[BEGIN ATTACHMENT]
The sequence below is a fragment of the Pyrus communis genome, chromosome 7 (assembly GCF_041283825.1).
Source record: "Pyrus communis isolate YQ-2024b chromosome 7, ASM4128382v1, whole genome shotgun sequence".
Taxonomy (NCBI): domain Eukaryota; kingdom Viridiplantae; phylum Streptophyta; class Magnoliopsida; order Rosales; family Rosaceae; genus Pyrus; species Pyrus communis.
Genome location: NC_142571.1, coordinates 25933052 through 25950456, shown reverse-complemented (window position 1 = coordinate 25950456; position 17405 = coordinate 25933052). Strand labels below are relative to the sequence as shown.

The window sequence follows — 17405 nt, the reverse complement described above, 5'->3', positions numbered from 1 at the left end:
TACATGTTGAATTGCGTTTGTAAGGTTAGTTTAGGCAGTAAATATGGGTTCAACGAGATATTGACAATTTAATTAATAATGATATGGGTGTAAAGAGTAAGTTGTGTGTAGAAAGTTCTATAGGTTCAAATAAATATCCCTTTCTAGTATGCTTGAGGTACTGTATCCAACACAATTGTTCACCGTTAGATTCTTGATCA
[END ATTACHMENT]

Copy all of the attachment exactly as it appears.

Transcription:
The sequence below is a fragment of the Pyrus communis genome, chromosome 7 (assembly GCF_041283825.1).
Source record: "Pyrus communis isolate YQ-2024b chromosome 7, ASM4128382v1, whole genome shotgun sequence".
Taxonomy (NCBI): domain Eukaryota; kingdom Viridiplantae; phylum Streptophyta; class Magnoliopsida; order Rosales; family Rosaceae; genus Pyrus; species Pyrus communis.
Genome location: NC_142571.1, coordinates 25933052 through 25950456, shown reverse-complemented (window position 1 = coordinate 25950456; position 17405 = coordinate 25933052). Strand labels below are relative to the sequence as shown.

The window sequence follows — 17405 nt, the reverse complement described above, 5'->3', positions numbered from 1 at the left end:
TACATGTTGAATTGCGTTTGTAAGGTTAGTTTAGGCAGTAAATATGGGTTCAACGAGATATTGACAATTTAATTAATAATGATATGGGTGTAAAGAGTAAGTTGTGTGTAGAAAGTTCTATAGGTTCAAATAAATATCCCTTTCTAGTATGCTTGAGGTACTGTATCCAACACAATTGTTCACCGTTAGATTCTTGATCA